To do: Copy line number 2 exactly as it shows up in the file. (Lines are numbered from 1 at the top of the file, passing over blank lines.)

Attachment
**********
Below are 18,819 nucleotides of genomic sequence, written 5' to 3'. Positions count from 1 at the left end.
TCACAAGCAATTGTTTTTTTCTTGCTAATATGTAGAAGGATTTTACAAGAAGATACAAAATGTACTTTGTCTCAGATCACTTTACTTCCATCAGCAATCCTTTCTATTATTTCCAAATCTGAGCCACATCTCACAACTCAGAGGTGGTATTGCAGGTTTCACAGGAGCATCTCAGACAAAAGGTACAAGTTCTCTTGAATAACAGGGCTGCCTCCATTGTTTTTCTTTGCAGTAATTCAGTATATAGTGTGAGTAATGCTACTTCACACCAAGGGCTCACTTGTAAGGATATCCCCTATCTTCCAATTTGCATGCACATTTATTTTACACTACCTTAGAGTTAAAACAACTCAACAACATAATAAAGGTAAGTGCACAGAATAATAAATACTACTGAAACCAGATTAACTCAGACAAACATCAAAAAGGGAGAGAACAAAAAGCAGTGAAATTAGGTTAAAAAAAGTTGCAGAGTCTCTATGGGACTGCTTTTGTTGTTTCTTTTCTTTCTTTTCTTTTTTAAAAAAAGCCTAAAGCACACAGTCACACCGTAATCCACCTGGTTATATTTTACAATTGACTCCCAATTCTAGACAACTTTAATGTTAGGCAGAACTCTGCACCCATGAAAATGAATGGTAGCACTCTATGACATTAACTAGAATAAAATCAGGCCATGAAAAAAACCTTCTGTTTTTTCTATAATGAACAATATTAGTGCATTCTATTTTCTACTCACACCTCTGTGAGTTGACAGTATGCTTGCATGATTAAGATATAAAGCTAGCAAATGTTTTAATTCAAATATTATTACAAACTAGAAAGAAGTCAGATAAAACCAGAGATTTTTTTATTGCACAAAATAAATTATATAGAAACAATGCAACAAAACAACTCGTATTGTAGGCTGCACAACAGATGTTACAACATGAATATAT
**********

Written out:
TCACAAGCAATTGTTTTTTTCTTGCTAATATGTAGAAGGATTTTACAAGAAGATACAAAATGTACTTTGTCTCAGATCACTTTACTTCCATCAGCAATCCTTTCTATTATTTCCAAATCTGAGCCACATCTCACAACTCAGAGGTGGTATTGCAGGTTTCACAGGAGCATCTCAGACAAAAGGTACAAGTTCTCTTGAATAACAGGGCTGCCTCCATTGTTTTTCTTTGCAGTAATTCAGTATATAGTGTGAGTAATGCTACTTCACACCAAGGGCTCACTTGTAAGGATATCCCCTATCTTCCAATTTGCATGCACATTTATTTTACACTACCTTAGAGTTAAAACAACTCAACAACATAATAAAGGTAAGTGCACAGAATAATAAATACTACTGAAACCAGATTAACTCAGACAAACATCAAAAAGGGAGAGAACAAAAAGCAGTGAAATTAGGTTAAAAAAAGTTGCAGAGTCTCTATGGGACTGCTTTTGTTGTTTCTTTTCTTTCTTTTCTTTTTTAAAAAAAGCCTAAAGCACACAGTCACACCGTAATCCACCTGGTTATATTTTACAATTGACTCCCAATTCTAGACAACTTTAATGTTAGGCAGAACTCTGCACCCATGAAAATGAATGGTAGCACTCTATGACATTAACTAGAATAAAATCAGGCCATGAAAAAAACCTTCTGTTTTTTCTATAATGAACAATATTAGTGCATTCTATTTTCTACTCACACCTCTGTGAGTTGACAGTATGCTTGCATGATTAAGATATAAAGCTAGCAAATGTTTTAATTCAAATATTATTACAAACTAGAAAGAAGTCAGATAAAACCAGAGATTTTTTTATTGCACAAAATAAATTATATAGAAACAATGCAACAAAACAACTCGTATTGTAGGCTGCACAACAGATGTTACAACATGAATATAT